What role should the rating agencies play in the sustainable investment evolution?
They are a hugely important part of the ecosystem. I think the primary issue is that we are only as strong as our weakest link and the financial ecosystem has a lot going on. Rating agencies suffer from what Bank of England Governor Mark Carney calls “the tragedy of the horizon” in the sense that they assess companies’ ability to repay debt over a short period of time, and some of these ESG issues are much longer term. Not to mention the fact that they, like the rest of us, haven’t had sufficient information available to do the analysis. This is one of those “on the one hand, on the other hand” cases I mentioned earlier. On the one hand, they should be doing more to integrate ESG into their analysis. On the other hand, they have begun to do that. There has also been a series of acquisitions among the rating agencies to help them bolster their capabilities in the space. Moody’s recently acquired Vigeo Eiris, a green bond and ESG rating agency, and S&P acquired Trucost. The evolution is happening, but they have a ways to go, just like all of us.
What about the equity research analysts, what’s their role?
Equity research has gotten better too. The problem with sell side research is that it is sell side research. If you look at all of the major bulge bracket financial institutions’ sell side research, it’s pretty good. But, it has not gotten the traction it could because it is on the sell side and not as frequently integrated into their traditional sectoral analysis. At some point ESG analysis needs to become “business as usual”. We want every sector analyst to include ESG considerations in what they do. Until it becomes part of mainstream analysis, you will still have adoption issues.
What about the corporations? You could argue that to make sustainability “business as usual”, it should fall under the CFO office – what are your views on that?
I agree 100 percent. One of the successful outcomes of the TCFD, and of SASB for that matter, has been the focus on financial materiality. Once you focus on financial materiality, you are talking about the strategy of the firm, its risk management functions and financial analysis, which is the CFO’s or the CIO’s office. Once it becomes a strategic part of the organization, you get cross-functional activity within the organization. On the flip side, you really have to have financial analysis integrated into sustainability considerations as well.
What can you share about the Corporate Reporting Dialogue’s (CRD) Better Reporting Alignment project and its progress to date?
I wrote an article for the Journal of Applied Corporate Finance in 2015 about the need to improve the signal-to-noise ratio and rationalize the issues within the corporate reporting landscape. I think in the beginning of anything, it’s really important to have innovative, succinct, and arguably differing evolution. But at some point, in order to reach escape velocity and mainstream adoption, you need rationalization and clarification – a more standardized framework needs to emerge. And for corporate reporting we have reached this point for standardization now. I think it is also important to note that most of the reporting frameworks were created as “frameworks” (GRI, CDP, etc.), and now we have the emergence of standards. With both GRI and SASB creating a standards board, there is an even bigger need to rationalize the frameworks. The Better Alignment project is really an effort to try and rationalize this. And that rationalization is really three steps – (1) where are the metrics the same? (2) where are the issues similar but the metrics different, and how do we try to bring them into better alignment? and (3) where are they different and why? The first CRD report, which is due in September, will be focused on climate. We started with climate because we believe it’s the most pressing ESG issue of our time. Given our work on the TCFD, climate in particular has gained traction as a topic.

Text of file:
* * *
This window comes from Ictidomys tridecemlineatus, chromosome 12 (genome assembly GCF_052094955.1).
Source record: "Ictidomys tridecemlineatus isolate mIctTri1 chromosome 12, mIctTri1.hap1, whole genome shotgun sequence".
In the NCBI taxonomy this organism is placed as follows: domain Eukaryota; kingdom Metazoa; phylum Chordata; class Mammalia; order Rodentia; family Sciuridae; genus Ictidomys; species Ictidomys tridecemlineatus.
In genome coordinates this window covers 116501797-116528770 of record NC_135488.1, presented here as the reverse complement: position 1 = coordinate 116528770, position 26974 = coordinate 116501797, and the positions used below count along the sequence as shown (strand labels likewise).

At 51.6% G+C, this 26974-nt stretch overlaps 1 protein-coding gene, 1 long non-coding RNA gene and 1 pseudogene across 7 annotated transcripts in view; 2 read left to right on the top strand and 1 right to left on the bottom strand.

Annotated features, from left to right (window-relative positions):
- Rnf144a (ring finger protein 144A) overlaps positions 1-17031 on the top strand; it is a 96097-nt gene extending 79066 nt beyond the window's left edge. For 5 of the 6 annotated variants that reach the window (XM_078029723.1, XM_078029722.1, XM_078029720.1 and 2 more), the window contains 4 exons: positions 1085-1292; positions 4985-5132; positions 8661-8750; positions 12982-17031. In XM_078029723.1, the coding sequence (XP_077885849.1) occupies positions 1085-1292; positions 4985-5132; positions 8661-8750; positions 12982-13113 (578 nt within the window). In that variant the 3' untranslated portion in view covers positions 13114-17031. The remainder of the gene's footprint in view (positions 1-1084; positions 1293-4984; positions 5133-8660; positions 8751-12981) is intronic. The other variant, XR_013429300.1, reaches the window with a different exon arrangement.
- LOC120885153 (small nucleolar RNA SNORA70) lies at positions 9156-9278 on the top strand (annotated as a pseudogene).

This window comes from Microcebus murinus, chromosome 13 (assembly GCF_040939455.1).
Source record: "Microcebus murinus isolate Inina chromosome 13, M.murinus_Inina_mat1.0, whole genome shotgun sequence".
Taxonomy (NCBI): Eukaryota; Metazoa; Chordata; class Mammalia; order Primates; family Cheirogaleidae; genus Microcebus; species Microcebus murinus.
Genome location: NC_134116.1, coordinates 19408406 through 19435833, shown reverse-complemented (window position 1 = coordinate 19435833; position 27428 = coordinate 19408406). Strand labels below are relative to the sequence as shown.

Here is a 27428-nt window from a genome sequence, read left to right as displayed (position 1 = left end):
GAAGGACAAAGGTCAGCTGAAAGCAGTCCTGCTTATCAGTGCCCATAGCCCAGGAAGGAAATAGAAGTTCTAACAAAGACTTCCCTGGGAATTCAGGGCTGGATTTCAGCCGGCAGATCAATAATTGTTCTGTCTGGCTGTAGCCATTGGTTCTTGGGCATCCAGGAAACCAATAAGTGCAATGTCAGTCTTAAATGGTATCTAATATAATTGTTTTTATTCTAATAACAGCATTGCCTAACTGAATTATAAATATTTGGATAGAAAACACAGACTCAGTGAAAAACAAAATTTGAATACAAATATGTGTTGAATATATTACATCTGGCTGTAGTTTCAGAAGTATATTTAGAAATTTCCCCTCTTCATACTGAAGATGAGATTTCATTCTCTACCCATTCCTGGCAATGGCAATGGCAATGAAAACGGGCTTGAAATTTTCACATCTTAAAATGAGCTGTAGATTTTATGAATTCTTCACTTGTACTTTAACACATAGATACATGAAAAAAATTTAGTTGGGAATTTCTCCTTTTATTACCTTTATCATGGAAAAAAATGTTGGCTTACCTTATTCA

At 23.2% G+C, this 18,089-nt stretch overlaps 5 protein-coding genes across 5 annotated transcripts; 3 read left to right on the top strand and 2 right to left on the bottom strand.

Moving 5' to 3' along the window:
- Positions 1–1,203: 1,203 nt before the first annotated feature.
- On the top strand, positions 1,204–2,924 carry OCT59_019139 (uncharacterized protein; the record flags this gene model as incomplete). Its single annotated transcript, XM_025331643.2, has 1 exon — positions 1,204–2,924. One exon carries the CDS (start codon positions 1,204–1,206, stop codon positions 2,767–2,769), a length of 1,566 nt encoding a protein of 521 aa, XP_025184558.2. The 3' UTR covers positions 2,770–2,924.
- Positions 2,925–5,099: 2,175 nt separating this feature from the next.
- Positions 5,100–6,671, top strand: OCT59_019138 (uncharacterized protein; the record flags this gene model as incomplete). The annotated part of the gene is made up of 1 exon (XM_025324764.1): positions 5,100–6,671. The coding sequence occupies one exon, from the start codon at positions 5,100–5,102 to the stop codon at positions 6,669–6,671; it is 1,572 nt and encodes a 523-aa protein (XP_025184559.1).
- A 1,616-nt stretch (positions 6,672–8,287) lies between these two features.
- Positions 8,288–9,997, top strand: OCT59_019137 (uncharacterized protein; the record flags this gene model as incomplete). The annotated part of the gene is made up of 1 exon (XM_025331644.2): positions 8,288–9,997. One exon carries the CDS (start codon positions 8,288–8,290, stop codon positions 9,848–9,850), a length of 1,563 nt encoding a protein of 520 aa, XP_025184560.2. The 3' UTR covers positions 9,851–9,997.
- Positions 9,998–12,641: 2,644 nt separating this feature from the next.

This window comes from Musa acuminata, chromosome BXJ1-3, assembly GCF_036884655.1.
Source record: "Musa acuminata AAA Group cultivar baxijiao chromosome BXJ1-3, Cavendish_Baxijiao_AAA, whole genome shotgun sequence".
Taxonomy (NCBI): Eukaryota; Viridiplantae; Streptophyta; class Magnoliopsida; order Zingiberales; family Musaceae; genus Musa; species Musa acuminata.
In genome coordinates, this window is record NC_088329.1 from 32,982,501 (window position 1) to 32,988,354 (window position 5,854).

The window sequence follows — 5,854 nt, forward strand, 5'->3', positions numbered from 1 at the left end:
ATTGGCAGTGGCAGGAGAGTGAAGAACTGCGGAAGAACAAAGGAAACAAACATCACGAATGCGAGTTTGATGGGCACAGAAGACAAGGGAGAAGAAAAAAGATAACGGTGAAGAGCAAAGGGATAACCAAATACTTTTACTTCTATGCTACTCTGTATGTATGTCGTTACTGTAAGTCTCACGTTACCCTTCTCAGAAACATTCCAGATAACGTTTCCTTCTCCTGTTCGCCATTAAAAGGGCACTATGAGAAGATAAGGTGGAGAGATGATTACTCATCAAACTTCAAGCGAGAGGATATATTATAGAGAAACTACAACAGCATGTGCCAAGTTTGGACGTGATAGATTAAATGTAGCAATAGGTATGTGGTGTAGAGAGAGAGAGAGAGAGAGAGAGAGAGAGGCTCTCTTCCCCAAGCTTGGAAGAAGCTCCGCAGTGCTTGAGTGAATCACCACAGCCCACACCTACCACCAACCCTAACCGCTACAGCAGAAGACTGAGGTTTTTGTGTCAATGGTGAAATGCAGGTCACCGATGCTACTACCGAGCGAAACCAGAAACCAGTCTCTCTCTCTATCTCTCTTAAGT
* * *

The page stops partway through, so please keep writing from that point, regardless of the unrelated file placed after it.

Who is your sustainable hero and why?
Michael Bloomberg! The great benefit that I have of working at Bloomberg is that we are a private company, and Mike is a man of conviction. He has the climate and sustainability credentials, the entrepreneurial and business credentials, as well as the financial, government and policy credentials. He has been an entrepreneur, he has been the mayor of the largest city in the U.S., he launched the PlaNYC Sustainability 2030 Plan, he sponsored my efforts to introduce ESG into our products over 10 years ago, and he bought BloombergNEF, our research arm focused on anything related to the energy economy. In addition to this, his philanthropic work through Bloomberg Philanthropies is hugely influential for trying to decarbonize the economy. It started with a campaign that was called Beyond Coal. Now it has gone further than that and is called BeyondCarbon. Mike announced that he would not seek the Democratic nomination for President and would instead double down on his climate efforts. So, between Bloomberg Philanthropies, Bloomberg LP, and Mike Bloomberg, I have a support framework that is unparalleled. If you believe – like I do – that good policy is necessary to activate sustainability, but that you also need private capital to help usher in this transition to a lower-carbon economy, then there probably is not a better place to influence that than working at a financial information giant like Bloomberg. He is definitely my hero.
About Sustainable Heroes
Join us on a journey into the hearts and minds of some of today’s greatest heroes, who have dedicated themselves to positively impact tomorrow’s world. We invite you to explore with us what makes these heroes tick, what drives them to overcome arduous trials and immense challenges, known and unknown. In this issue, we pay homage to global leaders accelerating the sustainable transformation – all of whom share the goal of fighting climate change and creating a sustainable world that is more resilient and lower carbon intensive. We encourage you on your own quest for ways to innovate, embrace sustainability and do the right thing. Become a heroine or hero to others and help us together solve the problems threatening our very survival. To each of you heroes and heroines, there is a brighter, more sustainable future that we can build together for future generations. We welcome nominations for people you’d like to see featured in future editions. Please send your nominations and other comments to firstname.lastname@example.org.